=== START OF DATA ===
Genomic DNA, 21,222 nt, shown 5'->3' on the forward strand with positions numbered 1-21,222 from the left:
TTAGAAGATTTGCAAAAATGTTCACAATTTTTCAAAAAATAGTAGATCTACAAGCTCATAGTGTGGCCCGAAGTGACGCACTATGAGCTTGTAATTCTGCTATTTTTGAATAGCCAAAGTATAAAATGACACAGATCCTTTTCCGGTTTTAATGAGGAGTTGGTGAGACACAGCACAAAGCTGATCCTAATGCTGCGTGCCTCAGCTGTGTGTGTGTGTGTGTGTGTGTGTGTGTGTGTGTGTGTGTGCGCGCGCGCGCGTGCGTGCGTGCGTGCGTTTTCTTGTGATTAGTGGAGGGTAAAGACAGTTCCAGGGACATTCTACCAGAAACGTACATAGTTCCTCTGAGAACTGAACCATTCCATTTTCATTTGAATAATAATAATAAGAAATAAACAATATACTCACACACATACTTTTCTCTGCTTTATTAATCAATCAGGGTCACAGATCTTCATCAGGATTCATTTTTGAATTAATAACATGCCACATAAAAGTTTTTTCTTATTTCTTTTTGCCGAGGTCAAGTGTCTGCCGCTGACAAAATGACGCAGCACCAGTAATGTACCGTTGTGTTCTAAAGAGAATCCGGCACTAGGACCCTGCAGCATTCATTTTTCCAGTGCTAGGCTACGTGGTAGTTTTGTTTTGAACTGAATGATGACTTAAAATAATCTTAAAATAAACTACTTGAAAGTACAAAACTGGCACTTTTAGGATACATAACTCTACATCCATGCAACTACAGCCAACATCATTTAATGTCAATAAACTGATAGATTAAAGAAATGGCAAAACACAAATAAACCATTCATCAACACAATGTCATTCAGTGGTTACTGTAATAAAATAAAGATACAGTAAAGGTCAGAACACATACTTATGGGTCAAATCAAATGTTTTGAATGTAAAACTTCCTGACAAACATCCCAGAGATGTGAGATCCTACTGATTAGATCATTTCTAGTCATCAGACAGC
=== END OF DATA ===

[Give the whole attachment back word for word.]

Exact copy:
Genomic DNA, 21,222 nt, shown 5'->3' on the forward strand with positions numbered 1-21,222 from the left:
TTAGAAGATTTGCAAAAATGTTCACAATTTTTCAAAAAATAGTAGATCTACAAGCTCATAGTGTGGCCCGAAGTGACGCACTATGAGCTTGTAATTCTGCTATTTTTGAATAGCCAAAGTATAAAATGACACAGATCCTTTTCCGGTTTTAATGAGGAGTTGGTGAGACACAGCACAAAGCTGATCCTAATGCTGCGTGCCTCAGCTGTGTGTGTGTGTGTGTGTGTGTGTGTGTGTGTGTGTGTGTGCGCGCGCGCGCGTGCGTGCGTGCGTGCGTTTTCTTGTGATTAGTGGAGGGTAAAGACAGTTCCAGGGACATTCTACCAGAAACGTACATAGTTCCTCTGAGAACTGAACCATTCCATTTTCATTTGAATAATAATAATAAGAAATAAACAATATACTCACACACATACTTTTCTCTGCTTTATTAATCAATCAGGGTCACAGATCTTCATCAGGATTCATTTTTGAATTAATAACATGCCACATAAAAGTTTTTTCTTATTTCTTTTTGCCGAGGTCAAGTGTCTGCCGCTGACAAAATGACGCAGCACCAGTAATGTACCGTTGTGTTCTAAAGAGAATCCGGCACTAGGACCCTGCAGCATTCATTTTTCCAGTGCTAGGCTACGTGGTAGTTTTGTTTTGAACTGAATGATGACTTAAAATAATCTTAAAATAAACTACTTGAAAGTACAAAACTGGCACTTTTAGGATACATAACTCTACATCCATGCAACTACAGCCAACATCATTTAATGTCAATAAACTGATAGATTAAAGAAATGGCAAAACACAAATAAACCATTCATCAACACAATGTCATTCAGTGGTTACTGTAATAAAATAAAGATACAGTAAAGGTCAGAACACATACTTATGGGTCAAATCAAATGTTTTGAATGTAAAACTTCCTGACAAACATCCCAGAGATGTGAGATCCTACTGATTAGATCATTTCTAGTCATCAGACAGC